Part of the reason the US lost the bet is our hubris. We thought that the US could shape China’s development in China. The US doesn’t have that ability to shape China or other countries in its image.
3. Resetting the relationship: Trump tried to reset the US-China economic relationship. His thesis was that the US was getting screwed by China on trade. He had a firm idea of what he wanted to do on China but he never directly communicated it to the American people. Everything that we saw from the Trump administration is communicated via someone else in Trump’s administration.
Rogin identified 5 factions within the US, ranging from the super-hawks to hardliners to the Wall Street clique.
4. Biden’s Turn: The Biden administration arrived against this backdrop. Biden's administration can be divided into 3 camps: those who seek a continuation of the Trump policy; the optimists - who don’t want sanctions imposed on China; and in the middle, the political team, which includes Biden. The political team usually wins.
Rogin’s bet is that we head further towards autarky and decoupling for both US and China to protect themselves economically from the other, but nothing that looks like what we had with USSR.
5. The Big Day? We are headed to the G20 Summit in Rome on October 30th. This could be when we see a big shift in US policy towards China.
You can catch him discussing his book earlier this year.
He was also on the Joe Rogan show:
C. The Tech and Crypto Section
1. One weekend and two magazine covers for cryptocurrencies and DeFi. Is this a sign of the top or does the main stream just not understand crypto?
2. Patrick O’Shaughnessy’s Business Breakdowns featured: Sky Mavis, the gaming studio behind Axie Infinity. This is a game isn’t even officially released on any app store, and is still in its alpha test stage, and yet has more than a million daily active users, clocking in $10m USD of revenues on its marketplace A DAY.
3. Re-sharing Cathie Woods discussion on the Bankless podcast discussing “Investing in the Future” since its packed with goodies. Here are 3 big takeaways (paraphrasing the Bankless team):
A. DeFi is hollowing out the banks and the banks know it
Cathie listens to J.P. Morgan’s earnings call as a way to get a feel for the broader climate of the banking sector, and she was astounded to learn that loan growth during the economic recovery…was negative.
Because crypto! Given yield growth and demand in DeFi is absolutely exploding, even if that only causes a minor loss in revenue for the banks, this loss still has a meaningful impact on growth expectations for the entire banking industry. Stock price is set on the margin. Marginal growth rates matter.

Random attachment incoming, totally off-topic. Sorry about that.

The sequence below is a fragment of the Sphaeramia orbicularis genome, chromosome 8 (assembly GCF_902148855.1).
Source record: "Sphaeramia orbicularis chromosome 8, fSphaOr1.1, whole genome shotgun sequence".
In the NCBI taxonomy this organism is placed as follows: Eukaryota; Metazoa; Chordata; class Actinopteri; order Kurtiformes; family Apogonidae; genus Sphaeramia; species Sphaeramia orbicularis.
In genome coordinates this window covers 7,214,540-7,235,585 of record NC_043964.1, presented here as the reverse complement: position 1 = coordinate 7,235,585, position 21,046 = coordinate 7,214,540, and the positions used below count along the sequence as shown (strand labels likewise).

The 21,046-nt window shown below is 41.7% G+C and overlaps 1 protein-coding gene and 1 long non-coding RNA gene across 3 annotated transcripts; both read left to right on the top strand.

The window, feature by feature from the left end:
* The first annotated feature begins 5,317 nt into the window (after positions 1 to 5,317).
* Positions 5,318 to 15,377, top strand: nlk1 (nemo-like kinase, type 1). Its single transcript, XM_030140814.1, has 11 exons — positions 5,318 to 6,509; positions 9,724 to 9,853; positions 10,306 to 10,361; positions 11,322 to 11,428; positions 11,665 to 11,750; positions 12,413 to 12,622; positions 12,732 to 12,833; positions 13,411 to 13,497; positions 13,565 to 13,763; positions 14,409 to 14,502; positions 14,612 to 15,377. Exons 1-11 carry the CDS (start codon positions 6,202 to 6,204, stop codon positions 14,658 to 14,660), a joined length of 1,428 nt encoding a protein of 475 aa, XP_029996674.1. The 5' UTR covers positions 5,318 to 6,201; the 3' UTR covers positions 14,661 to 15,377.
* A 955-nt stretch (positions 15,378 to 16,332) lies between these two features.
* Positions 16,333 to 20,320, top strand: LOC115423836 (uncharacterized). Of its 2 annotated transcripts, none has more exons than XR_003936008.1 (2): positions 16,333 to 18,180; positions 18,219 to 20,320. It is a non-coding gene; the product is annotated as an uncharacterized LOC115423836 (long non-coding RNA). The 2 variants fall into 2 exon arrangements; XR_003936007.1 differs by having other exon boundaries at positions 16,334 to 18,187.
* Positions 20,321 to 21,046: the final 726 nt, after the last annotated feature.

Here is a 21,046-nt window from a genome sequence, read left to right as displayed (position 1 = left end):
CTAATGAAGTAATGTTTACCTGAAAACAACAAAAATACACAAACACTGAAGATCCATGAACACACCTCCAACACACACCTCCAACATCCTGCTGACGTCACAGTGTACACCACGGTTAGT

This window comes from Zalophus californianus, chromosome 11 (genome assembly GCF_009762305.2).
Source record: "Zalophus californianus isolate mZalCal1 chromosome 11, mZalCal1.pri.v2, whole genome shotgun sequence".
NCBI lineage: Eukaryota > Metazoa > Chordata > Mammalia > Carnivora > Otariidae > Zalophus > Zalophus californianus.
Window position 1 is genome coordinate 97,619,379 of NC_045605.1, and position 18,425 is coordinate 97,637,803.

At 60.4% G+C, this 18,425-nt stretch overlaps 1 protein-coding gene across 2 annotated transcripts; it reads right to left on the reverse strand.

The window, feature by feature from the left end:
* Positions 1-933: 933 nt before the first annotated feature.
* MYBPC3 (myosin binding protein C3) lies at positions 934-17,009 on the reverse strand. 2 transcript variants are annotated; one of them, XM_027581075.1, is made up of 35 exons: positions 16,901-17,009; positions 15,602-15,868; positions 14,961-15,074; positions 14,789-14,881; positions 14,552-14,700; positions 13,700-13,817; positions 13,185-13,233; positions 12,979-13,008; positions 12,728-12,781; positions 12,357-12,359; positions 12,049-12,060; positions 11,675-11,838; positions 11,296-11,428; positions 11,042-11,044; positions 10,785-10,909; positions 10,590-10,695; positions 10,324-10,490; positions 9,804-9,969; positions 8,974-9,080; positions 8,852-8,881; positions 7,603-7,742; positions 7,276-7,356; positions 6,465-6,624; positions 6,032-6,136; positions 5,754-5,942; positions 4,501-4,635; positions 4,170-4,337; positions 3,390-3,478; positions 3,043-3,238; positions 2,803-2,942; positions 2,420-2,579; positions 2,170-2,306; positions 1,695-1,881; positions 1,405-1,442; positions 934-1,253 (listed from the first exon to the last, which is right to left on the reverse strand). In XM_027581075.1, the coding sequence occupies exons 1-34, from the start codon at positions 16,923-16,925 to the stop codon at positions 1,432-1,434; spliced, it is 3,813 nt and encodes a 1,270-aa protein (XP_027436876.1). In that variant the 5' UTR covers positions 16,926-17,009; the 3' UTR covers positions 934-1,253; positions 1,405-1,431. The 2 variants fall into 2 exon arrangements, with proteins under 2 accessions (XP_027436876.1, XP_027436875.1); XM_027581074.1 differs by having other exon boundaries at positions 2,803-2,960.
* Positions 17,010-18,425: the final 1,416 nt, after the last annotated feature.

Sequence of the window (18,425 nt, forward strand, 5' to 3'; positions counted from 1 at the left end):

And what if the regulatory pressure we’ve seen lately is because the banks are scared. What if DeFi’s threat to the banking sector is reverberating back as regulatory threats towards DeFi?
Cathie’s implying this may be the case.
It wouldn’t be surprising given the banking system is one of the most entrenched incumbents there is…
B. ETH staking could become the new “risk-free rate”
Chris Burniske asked Cathie is she could “envision a future where Ethereum’s risk minimized rate offers a new baseline for valuing internet assets?”
This is the idea that ETH’s staking rate might be used as a new benchmark for digital asset portfolio performance, but Cathie took it further by contrasting the reliable yield of staked ETH versus the ‘unhinged’ monetary policies of central banks.
This is elevating ETH beyond just an internet-native economy, and toward the status of a global macro force, akin to the U.S. bond market.
3. DeFi will accelerate innovation in non-crypto sectors
Part of ARKs core thesis about why the future is so much closer than the market thinks is that the growth in each technology platform has the power to accelerate growth in all others.
Cathie identified Ethereum’s capital coordination powers with ‘The DAO’ collecting $150M of $ETH in 2016, and has been an outspoken proponent about how DeFi offers ‘friction-free finance’.
What happens to the pace of innovation when financial and capital coordination tools are made free and open?
"For me, success is not a public thing. It's a private thing. It's when you have fewer and fewer regrets."
- Novelist Toni Morrison on the measure of success